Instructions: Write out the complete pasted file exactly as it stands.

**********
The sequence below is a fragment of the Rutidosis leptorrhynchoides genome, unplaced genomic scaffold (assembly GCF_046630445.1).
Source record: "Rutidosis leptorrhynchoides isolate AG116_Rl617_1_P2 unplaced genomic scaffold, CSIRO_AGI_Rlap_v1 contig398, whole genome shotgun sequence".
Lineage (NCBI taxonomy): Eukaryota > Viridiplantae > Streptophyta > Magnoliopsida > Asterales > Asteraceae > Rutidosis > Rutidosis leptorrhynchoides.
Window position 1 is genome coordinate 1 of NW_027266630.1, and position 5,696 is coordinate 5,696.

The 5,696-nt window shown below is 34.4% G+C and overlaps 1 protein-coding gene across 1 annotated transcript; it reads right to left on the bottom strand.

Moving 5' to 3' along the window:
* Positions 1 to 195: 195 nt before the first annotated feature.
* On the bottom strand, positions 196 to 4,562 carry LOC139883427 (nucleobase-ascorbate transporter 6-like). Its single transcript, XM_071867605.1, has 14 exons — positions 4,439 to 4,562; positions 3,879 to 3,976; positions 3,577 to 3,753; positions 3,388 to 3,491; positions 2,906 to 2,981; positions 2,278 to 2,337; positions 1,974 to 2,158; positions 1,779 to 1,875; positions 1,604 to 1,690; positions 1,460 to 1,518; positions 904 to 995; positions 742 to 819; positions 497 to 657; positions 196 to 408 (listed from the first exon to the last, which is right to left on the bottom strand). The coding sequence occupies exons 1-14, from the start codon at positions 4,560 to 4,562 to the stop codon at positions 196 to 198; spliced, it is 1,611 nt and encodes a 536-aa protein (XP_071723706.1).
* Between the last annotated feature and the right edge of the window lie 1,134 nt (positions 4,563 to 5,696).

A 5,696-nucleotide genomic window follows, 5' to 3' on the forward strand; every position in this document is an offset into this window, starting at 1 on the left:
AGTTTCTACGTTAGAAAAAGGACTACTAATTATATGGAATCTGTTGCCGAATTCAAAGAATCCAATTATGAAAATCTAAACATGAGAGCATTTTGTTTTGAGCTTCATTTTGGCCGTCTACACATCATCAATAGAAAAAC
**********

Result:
The sequence below is a fragment of the Rutidosis leptorrhynchoides genome, unplaced genomic scaffold (assembly GCF_046630445.1).
Source record: "Rutidosis leptorrhynchoides isolate AG116_Rl617_1_P2 unplaced genomic scaffold, CSIRO_AGI_Rlap_v1 contig398, whole genome shotgun sequence".
Lineage (NCBI taxonomy): Eukaryota > Viridiplantae > Streptophyta > Magnoliopsida > Asterales > Asteraceae > Rutidosis > Rutidosis leptorrhynchoides.
Window position 1 is genome coordinate 1 of NW_027266630.1, and position 5,696 is coordinate 5,696.

The 5,696-nt window shown below is 34.4% G+C and overlaps 1 protein-coding gene across 1 annotated transcript; it reads right to left on the bottom strand.

Moving 5' to 3' along the window:
* Positions 1 to 195: 195 nt before the first annotated feature.
* On the bottom strand, positions 196 to 4,562 carry LOC139883427 (nucleobase-ascorbate transporter 6-like). Its single transcript, XM_071867605.1, has 14 exons — positions 4,439 to 4,562; positions 3,879 to 3,976; positions 3,577 to 3,753; positions 3,388 to 3,491; positions 2,906 to 2,981; positions 2,278 to 2,337; positions 1,974 to 2,158; positions 1,779 to 1,875; positions 1,604 to 1,690; positions 1,460 to 1,518; positions 904 to 995; positions 742 to 819; positions 497 to 657; positions 196 to 408 (listed from the first exon to the last, which is right to left on the bottom strand). The coding sequence occupies exons 1-14, from the start codon at positions 4,560 to 4,562 to the stop codon at positions 196 to 198; spliced, it is 1,611 nt and encodes a 536-aa protein (XP_071723706.1).
* Between the last annotated feature and the right edge of the window lie 1,134 nt (positions 4,563 to 5,696).

A 5,696-nucleotide genomic window follows, 5' to 3' on the forward strand; every position in this document is an offset into this window, starting at 1 on the left:
AGTTTCTACGTTAGAAAAAGGACTACTAATTATATGGAATCTGTTGCCGAATTCAAAGAATCCAATTATGAAAATCTAAACATGAGAGCATTTTGTTTTGAGCTTCATTTTGGCCGTCTACACATCATCAATAGAAAAAC